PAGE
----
Volcanic eruptions affect flow of world's major rivers, study finds

October 5, 2015, University of Edinburgh
Plinian column of the eruption of Sarychev (Russia) on 12 June 2009. Credit: NASA

Major volcanic eruptions can have a significant effect on the flow of the biggest rivers around the world, research shows.

In the first study of its kind, scientists sought to better understand how big , which can trigger a shortage of rainfall in many regions of the world, can impact on . Their findings could help scientists predict how water availability in regions throughout the world might be affected by future eruptions.

Researchers sought to learn more about the impact of a process in which volcanoes give off aerosol particles that reflect sunlight, cooling the atmosphere and leading to reduced rainfall.

A team from the University of Edinburgh analysed records of flow in 50 major rivers. Their study spanned the dates of major eruptions, from Krakatoa in 1883 to Pinatubo in 1991. The team grouped rivers by region to help identify the influence of volcanoes, and used computer models linking rainfall with eruptions to predict where rivers were likely to be affected.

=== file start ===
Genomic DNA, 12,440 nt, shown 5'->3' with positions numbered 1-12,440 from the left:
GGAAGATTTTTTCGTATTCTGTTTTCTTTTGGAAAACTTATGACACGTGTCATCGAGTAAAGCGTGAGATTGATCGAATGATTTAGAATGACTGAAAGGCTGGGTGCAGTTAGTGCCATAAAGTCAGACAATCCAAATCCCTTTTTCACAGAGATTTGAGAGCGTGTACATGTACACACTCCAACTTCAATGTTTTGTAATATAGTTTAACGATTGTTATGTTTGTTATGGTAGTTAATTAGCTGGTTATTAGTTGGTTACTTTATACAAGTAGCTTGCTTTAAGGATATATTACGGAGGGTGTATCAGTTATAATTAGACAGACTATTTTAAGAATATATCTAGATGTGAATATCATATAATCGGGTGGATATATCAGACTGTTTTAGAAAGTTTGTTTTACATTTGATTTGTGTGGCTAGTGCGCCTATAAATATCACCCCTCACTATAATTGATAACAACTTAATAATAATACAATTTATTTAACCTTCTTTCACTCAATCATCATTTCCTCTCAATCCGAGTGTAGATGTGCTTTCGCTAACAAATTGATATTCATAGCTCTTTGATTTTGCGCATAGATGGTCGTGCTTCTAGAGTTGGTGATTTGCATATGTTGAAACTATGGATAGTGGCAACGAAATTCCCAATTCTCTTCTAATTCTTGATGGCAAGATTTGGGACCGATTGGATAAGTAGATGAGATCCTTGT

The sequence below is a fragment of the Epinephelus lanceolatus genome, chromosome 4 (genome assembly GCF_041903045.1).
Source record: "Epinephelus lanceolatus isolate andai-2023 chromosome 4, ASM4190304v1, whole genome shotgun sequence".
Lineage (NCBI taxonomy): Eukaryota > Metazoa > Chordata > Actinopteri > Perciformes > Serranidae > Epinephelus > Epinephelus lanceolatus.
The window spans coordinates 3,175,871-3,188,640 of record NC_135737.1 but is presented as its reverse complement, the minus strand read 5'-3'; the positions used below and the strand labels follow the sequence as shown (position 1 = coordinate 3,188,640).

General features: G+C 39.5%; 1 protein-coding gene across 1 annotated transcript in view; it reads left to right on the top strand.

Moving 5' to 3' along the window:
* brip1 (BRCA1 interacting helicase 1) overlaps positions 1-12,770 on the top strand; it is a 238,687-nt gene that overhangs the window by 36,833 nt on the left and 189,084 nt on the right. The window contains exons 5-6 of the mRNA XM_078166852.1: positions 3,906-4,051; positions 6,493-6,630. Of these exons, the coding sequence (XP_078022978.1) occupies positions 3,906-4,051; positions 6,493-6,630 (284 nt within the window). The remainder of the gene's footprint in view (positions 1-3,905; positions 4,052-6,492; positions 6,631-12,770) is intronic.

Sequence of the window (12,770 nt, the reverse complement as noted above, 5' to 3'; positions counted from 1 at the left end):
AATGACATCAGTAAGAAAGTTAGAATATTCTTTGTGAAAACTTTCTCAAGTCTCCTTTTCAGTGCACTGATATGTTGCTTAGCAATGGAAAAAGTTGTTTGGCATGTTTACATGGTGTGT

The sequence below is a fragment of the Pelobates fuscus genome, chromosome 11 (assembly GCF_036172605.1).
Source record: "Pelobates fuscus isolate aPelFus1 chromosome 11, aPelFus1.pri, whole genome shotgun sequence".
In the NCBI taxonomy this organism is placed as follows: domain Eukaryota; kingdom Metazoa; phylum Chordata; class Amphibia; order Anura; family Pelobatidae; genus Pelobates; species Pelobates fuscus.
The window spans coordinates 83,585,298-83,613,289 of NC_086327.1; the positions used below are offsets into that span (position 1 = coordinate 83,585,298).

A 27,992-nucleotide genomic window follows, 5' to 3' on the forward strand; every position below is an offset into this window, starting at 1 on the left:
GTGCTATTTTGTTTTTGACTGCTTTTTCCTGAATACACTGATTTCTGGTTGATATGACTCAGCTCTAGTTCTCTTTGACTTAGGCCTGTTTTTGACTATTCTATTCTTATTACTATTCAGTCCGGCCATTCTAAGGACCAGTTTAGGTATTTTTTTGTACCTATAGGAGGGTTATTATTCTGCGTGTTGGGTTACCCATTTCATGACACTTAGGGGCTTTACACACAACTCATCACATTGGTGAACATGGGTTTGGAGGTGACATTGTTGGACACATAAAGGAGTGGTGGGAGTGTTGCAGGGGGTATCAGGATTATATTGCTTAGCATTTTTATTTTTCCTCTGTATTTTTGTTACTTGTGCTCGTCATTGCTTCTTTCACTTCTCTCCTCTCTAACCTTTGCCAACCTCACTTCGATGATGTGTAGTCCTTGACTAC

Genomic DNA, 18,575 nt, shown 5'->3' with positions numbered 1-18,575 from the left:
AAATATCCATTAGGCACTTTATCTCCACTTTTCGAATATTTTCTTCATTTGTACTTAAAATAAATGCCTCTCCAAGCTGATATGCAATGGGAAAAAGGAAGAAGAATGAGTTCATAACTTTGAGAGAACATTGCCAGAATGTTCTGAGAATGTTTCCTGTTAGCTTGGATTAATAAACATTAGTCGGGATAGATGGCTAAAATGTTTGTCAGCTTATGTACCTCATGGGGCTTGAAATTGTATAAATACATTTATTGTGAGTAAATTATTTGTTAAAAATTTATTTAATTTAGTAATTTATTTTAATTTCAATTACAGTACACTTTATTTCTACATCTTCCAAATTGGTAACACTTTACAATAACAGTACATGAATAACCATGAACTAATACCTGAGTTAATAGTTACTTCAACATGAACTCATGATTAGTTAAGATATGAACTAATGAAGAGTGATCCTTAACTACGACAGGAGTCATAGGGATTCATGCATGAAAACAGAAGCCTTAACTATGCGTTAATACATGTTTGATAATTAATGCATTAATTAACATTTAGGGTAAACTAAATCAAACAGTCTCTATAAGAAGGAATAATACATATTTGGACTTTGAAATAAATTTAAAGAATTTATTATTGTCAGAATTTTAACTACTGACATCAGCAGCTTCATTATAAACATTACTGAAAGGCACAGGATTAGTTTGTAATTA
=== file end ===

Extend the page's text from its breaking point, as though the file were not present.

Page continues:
They found that were followed a year or two later by reduced flow in some rivers. In general, this was found in tropical regions and northern Asia, and included the Amazon, Congo and Nile. However, flow increased in some sub-tropical regions, owing to disruption to . Areas affected included the south-west US and parts of South America.

Predicting how changes to river flow might impact on people is not straightforward, researchers say. The Amazon is in a sparsely populated area, so reduction in its flow may have little impact. However, for rivers with high levels of human dependence, such as the Nile, loss of could have more impact.

The study is published in Nature Geoscience.

Explore further: New capability for global streamflow simulation uses data from world's rivers

More information: Nature Geoscience, DOI: 10.1038/ngeo2545

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